It’s important to realize, however, that Jesus is not questioning the sacredness of Sabbath observance or rejecting these laws that had been handed down from Moses but, rather, seeking to bring them to fulfillment. The Commandments as presented by Moses sought to bring order to human relationship to God and to neighbor, to establish a covenant that would offer peace, that would offer freedom.What Jesus offers goes further. What he questions is not the Sabbath itself but how the practice of keeping Sabbath can enlarge relationship rather than stifle it: “The sabbath was made for humankind, and not humankind for the sabbath.”

We see this in the case of the first incident with the disciples plucking grain as they walk through fields; this in itself would have been fine, but for the Pharisees, because it was Sabbath work was forbidden and reaping counted as work. Jesus counters them with the story of David and his followers fleeing King Saul and eating consecrated bread from the temple because they were hungry. For Jesus, our life-giving needs are more important than rules. Whenever rules develop a life of their own and prevent flourishing, they need to be returned to their true purpose: the sabbath was made for humankind and not humankind for the sabbath.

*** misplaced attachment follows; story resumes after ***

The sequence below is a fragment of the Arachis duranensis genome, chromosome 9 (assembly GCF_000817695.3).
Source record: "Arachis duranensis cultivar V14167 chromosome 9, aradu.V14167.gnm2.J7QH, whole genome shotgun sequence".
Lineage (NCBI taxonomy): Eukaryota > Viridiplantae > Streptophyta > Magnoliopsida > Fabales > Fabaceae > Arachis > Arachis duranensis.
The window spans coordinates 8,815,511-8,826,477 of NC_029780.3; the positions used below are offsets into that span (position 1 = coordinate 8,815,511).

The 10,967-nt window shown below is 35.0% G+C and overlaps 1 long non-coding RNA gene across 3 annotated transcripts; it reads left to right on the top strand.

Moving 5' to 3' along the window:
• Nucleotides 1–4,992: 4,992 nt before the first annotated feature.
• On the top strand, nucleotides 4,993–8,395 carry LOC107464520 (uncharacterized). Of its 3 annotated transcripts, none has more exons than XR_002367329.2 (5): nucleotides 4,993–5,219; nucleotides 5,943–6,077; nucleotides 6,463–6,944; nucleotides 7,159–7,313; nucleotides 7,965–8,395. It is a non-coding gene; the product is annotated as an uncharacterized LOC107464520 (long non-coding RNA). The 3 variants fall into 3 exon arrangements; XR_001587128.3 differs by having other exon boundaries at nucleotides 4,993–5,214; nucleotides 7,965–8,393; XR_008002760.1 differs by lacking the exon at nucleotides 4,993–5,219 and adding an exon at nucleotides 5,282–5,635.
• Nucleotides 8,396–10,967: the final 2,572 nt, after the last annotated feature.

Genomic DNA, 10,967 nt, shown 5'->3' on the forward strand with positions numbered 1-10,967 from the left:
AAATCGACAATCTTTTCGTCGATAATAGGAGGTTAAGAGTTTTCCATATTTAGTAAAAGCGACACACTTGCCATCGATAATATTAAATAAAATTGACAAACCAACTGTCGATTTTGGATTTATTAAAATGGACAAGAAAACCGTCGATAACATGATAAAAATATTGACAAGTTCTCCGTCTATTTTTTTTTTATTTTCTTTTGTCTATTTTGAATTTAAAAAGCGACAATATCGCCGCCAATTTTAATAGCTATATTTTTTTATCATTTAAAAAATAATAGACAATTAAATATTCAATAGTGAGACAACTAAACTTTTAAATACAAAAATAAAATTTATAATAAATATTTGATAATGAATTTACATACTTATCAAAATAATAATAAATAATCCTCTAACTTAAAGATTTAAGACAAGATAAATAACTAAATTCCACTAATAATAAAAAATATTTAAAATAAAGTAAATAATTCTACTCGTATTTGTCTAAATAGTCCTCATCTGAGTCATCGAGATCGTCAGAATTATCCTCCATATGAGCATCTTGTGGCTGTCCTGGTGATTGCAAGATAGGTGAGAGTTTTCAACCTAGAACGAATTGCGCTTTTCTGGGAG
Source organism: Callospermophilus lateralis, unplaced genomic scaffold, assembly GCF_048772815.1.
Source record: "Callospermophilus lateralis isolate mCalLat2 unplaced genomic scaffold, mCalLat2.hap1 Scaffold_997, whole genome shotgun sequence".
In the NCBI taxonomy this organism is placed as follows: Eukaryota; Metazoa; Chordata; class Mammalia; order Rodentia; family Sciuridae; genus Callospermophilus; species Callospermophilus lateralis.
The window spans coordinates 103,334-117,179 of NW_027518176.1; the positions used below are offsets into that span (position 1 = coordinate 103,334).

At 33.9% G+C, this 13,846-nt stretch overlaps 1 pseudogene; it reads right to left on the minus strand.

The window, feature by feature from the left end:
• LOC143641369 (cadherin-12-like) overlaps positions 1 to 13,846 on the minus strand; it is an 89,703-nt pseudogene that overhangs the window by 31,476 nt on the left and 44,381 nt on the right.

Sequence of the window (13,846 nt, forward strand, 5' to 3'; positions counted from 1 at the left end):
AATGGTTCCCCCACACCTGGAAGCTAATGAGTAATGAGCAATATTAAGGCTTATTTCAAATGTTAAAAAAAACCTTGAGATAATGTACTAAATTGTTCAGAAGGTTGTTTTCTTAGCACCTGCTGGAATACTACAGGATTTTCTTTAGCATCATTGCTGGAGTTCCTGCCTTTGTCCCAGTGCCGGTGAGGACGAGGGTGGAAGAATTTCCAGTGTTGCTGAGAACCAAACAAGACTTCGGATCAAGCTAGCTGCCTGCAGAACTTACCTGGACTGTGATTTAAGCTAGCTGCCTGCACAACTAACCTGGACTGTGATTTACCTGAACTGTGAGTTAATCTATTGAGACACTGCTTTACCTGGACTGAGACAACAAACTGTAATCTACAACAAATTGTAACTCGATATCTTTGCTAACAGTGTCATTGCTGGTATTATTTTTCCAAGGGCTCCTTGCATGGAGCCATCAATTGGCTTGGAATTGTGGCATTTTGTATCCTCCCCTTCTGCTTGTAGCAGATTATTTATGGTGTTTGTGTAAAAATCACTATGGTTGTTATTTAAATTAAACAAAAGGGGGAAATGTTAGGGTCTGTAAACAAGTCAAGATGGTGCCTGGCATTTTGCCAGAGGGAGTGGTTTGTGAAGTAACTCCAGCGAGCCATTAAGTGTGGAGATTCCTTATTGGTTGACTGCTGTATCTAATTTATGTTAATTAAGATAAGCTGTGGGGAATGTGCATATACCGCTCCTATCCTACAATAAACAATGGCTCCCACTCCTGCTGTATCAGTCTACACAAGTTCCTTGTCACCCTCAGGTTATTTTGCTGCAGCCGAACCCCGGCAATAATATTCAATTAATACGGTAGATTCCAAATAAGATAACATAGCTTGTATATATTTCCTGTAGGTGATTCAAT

He takes this further when he enters the synagogue and heals the man with withered hand. He asks, “Is it lawful to do good or to do harm on the sabbath, to save life or to kill?” We’re told the Pharisees are silent and that Jesus is angry with them, at their hardness of heart, at their inability to have compassion. You see, it would have been perfectly lawful for Jesus to heal this man on the sabbath if his life was in danger but for this, for his withered hand, it was not permitted. But this is not Jesus’ way. This is not God’s way. This man, with his withered hand, is restored. We, all of us, with our withered hands, are restored by Jesus.